The US as the more powerful party could and should have offered something bold. There was nothing to lose and everything to gain. The offer to end the Korean war could easily have been made subject to North Korea following up with the demolition of its nuclear facilities and complete disarmament within six months, failing which, the US would reinstate its sanctions. American hubris prevented it from taking such bold action which could, with minimal risk, have led to real peace on the Korean Peninsula. It was a missed opportunity.
North Korea Abandons Reunification
At the start of 2024 Kim Jong Un declared that North Korea was abandoning the goal of reunification and would treat the South as an enemy under the control of the United States. The Korean Peninsula had again become a zone of confrontation, with Russia and China supporting the North, and the United States standing with the South.
North and South Korea are separated by forces beyond their control. Both had wanted reunification. Today, North Korea regards its nuclear program as an important deterrent against external aggression and this stands as its security guarantee for the survival of the regime. Kim Jong Un is neither irrational nor suicidal.
Where do the Parties Stand in Early 2024?
Yoon Suk Yeol became President of South Korea in 2022 on a platform of reduced tolerance of the North. His administration has rejected prioritising engagement with North Korea which had been a foundation of the previous president, Moon Jae-in. Instead, the current South Korean government looks to a trilateral partnership with Japan and the United States and Yoon has tied any improvement in relations with the North to the cessation of its nuclear development program and clear steps towards denuclearisation. Kim Jong Un issued a statement describing South Korea as the North’s primary foe emphatically ending thoughts of reunification.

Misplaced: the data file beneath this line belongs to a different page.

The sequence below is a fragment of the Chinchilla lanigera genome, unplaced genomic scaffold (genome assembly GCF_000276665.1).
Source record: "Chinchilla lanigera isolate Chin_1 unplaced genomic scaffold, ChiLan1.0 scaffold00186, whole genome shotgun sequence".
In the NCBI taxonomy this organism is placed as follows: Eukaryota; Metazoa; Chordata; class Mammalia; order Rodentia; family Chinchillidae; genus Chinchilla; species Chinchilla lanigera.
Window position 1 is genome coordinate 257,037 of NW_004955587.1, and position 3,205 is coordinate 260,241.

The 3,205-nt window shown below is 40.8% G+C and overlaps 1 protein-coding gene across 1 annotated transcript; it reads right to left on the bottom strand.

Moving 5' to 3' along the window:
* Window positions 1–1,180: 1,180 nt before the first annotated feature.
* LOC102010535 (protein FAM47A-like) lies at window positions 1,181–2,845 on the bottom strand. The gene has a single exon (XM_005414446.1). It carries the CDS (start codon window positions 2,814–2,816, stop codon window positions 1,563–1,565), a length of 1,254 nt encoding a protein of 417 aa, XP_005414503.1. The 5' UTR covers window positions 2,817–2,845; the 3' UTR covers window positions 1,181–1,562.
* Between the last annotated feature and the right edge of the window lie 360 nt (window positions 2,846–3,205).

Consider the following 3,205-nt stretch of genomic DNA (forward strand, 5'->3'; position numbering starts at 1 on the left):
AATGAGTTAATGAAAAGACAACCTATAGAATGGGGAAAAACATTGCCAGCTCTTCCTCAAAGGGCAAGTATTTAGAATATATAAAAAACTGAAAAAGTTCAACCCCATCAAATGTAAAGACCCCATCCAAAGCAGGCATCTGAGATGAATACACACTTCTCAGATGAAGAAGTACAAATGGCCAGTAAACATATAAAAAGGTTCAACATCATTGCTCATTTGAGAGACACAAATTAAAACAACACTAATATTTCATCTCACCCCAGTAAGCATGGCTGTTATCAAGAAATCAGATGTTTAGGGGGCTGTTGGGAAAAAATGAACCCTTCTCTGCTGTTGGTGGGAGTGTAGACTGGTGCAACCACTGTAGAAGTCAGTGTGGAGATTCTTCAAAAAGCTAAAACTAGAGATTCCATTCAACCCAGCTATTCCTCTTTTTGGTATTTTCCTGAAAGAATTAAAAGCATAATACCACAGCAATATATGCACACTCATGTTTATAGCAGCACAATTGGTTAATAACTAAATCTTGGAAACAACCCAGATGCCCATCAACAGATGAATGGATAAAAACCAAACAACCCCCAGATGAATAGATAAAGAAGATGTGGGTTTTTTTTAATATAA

Pyongyang has enshrined its status as a nuclear power in its constitution and it conducted a record-breaking series of weapons tests in 2023. On 15 January 2024, North Korea announced that it had successfully test fired a new ballistic missile, tipped with a hypersonic manoeuvrable warhead, the latest breakthrough in its pursuit of advanced weaponry to threaten South Korean and US targets.
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[i] Korea by Michael Pembroke (Published 2018). Pembroke is a writer, historian, and author. He was educated at Sydney University and at Cambridge. Until his recent retirement, he was a judge of the Supreme Court of New South Wales
[ii] The Sister by Sung-Yoon Lee 2023